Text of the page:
So when do nifty ads for bargains or eye-appealing graphics become potential reasons for legal pause for those who run commercial websites? Perhaps when those operators possibly are pirates of others’ content. Or so a federal magistrate in San Francisco has found. She has ruled on a complaint filed by a Korean company that the American arm of the law can reach over the Pacific to exercise jurisdiction over site operators in Indonesia and Vietnam — and the commercial tools the webheads employed proved to be their courtroom undoing.

DFSB Kollective, a Korean “boutique creative agency,” took to U.S. courts to sue for copyright infringment entrepreneurs Bing Yang, of Vietnam, and Indrawati Yang, of Indonesia, Entertainment Law Digest reports. The Korean firm asserted that the two made its music available for download on several of their blog sites. Though users could not download music directly off their sites, defendants would upload music onto a third-party site, then direct audiences to download the content from there, using DFSB album artwork, the plaintiffs complained. Neither defendant answered the suit, nor did either travel from Asia to be in court for a San Francisco hearing. So the plaintiffs sought a default judgment

The last time DFSB attempted to prosecute online music pirates in a foreign jurisdiction, the case was dismissed for lack of personal jurisdiction, with a federal magistrate then deciding: “Plaintiffs do not allege that any of the advertisements on defendant’s websites targeted Californians. … In sum, there is nothing that suggests [defendant was]  attempting to commercially exploit the California market.”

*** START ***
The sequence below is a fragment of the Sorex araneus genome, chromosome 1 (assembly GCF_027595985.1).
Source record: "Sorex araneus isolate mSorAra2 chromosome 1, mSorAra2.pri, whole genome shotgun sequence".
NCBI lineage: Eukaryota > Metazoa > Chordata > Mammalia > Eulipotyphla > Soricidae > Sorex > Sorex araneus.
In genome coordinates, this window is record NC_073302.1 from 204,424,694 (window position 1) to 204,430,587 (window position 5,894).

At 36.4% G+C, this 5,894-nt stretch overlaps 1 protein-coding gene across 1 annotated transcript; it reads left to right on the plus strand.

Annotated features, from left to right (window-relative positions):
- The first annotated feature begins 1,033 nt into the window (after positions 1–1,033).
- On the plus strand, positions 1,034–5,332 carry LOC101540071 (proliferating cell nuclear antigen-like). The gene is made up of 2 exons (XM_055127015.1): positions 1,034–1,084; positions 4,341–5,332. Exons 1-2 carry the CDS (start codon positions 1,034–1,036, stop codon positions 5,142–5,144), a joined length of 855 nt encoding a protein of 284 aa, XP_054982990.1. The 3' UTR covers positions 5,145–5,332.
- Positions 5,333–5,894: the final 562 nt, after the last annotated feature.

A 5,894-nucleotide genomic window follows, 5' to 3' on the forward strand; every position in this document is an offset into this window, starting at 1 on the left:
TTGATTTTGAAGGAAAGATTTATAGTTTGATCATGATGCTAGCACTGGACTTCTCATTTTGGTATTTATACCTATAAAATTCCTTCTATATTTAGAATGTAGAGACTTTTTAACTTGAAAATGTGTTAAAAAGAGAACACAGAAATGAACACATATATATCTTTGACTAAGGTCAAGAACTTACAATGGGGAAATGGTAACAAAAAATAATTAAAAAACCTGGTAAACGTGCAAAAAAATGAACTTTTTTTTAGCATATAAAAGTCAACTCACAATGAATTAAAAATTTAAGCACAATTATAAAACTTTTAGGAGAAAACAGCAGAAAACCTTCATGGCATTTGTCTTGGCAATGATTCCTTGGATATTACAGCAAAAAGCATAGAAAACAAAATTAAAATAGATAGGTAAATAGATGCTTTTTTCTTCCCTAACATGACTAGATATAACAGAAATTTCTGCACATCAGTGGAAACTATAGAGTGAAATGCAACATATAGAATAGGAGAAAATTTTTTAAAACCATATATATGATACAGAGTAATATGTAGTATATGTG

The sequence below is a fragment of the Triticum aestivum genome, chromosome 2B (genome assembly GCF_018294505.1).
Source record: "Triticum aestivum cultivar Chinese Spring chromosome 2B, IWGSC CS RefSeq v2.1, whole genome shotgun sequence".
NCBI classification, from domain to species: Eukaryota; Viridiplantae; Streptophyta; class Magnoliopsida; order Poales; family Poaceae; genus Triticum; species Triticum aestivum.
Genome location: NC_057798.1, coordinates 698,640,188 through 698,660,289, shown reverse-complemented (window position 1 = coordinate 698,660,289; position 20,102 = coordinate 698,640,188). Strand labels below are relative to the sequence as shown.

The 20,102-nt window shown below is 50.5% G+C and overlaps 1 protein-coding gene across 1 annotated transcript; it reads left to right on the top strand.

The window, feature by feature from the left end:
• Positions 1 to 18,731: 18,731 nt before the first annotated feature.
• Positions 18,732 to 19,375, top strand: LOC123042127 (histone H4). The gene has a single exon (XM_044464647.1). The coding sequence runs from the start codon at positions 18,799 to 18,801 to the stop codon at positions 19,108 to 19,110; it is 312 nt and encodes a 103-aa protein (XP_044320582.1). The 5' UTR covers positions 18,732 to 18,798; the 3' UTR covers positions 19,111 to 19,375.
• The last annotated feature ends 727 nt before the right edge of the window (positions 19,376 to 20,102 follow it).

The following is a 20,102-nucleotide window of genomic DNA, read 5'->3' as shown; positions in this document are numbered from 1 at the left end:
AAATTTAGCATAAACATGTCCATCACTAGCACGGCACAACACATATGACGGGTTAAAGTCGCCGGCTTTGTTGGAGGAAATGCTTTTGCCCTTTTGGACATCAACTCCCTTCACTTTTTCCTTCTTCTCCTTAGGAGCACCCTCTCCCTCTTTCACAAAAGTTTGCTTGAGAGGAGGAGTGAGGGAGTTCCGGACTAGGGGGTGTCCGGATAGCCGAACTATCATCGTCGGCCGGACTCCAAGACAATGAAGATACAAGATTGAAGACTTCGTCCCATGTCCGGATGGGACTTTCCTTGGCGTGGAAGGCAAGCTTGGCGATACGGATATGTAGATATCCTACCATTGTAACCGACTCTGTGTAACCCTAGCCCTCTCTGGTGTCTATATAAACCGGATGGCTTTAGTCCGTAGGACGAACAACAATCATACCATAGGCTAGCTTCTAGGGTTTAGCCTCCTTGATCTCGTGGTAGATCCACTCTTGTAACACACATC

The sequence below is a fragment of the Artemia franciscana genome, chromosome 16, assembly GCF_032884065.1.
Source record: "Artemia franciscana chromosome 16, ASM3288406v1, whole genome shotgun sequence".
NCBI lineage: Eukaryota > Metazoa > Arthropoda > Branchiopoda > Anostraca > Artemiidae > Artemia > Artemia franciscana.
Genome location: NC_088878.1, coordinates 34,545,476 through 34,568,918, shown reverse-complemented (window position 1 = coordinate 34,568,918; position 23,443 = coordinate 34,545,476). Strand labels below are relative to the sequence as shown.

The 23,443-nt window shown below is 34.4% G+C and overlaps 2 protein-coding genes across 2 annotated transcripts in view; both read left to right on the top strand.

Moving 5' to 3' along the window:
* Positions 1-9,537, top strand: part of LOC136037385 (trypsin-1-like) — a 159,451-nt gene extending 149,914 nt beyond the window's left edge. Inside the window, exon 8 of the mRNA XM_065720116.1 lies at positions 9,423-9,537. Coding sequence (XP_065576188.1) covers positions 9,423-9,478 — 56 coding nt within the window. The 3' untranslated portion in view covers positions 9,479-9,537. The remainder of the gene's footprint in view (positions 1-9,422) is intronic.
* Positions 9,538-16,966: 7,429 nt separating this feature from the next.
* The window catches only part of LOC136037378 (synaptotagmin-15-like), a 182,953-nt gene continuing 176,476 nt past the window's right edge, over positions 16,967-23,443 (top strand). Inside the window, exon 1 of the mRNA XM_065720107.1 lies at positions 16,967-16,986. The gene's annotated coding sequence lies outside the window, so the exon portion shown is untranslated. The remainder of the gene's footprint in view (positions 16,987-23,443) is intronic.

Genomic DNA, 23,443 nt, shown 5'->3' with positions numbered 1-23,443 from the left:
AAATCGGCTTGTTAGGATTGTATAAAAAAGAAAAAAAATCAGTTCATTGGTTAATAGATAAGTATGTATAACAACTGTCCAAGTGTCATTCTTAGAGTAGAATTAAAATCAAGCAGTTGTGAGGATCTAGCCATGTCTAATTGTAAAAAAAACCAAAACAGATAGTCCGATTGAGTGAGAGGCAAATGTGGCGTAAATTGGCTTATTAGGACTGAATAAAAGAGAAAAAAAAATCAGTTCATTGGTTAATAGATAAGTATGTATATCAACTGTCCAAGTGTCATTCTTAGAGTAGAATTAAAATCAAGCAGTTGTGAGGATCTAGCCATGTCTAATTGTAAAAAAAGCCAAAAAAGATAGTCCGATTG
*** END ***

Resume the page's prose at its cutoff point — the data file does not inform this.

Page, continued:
The Koreans latest case differed because here, a different magistrate noted,  “one of Indrawati Yang’s websites showed advertisements for Groupon Los Angeles and AAA of Southern California. In addition, plaintiffs have provided evidence that the United States is their largest market for sales and that California accounts for a large share of their business in the United States, in part because the music appeals to the large population of residents of Korean descent in the state.”

A forum is jurisdictionally sufficient if defendants likely knew they would cause harm within a state. Defendants, whose ads and product targeted the Golden State, here could foresee clearly that DFSB would suffer economic loss because of damage to potential California sales if its product were provided by others for free. Besides entering the default judgment against the defendants, the court filed an order forbidding them from posting or facilitating illegal downloading of  copyrighted DFSB content.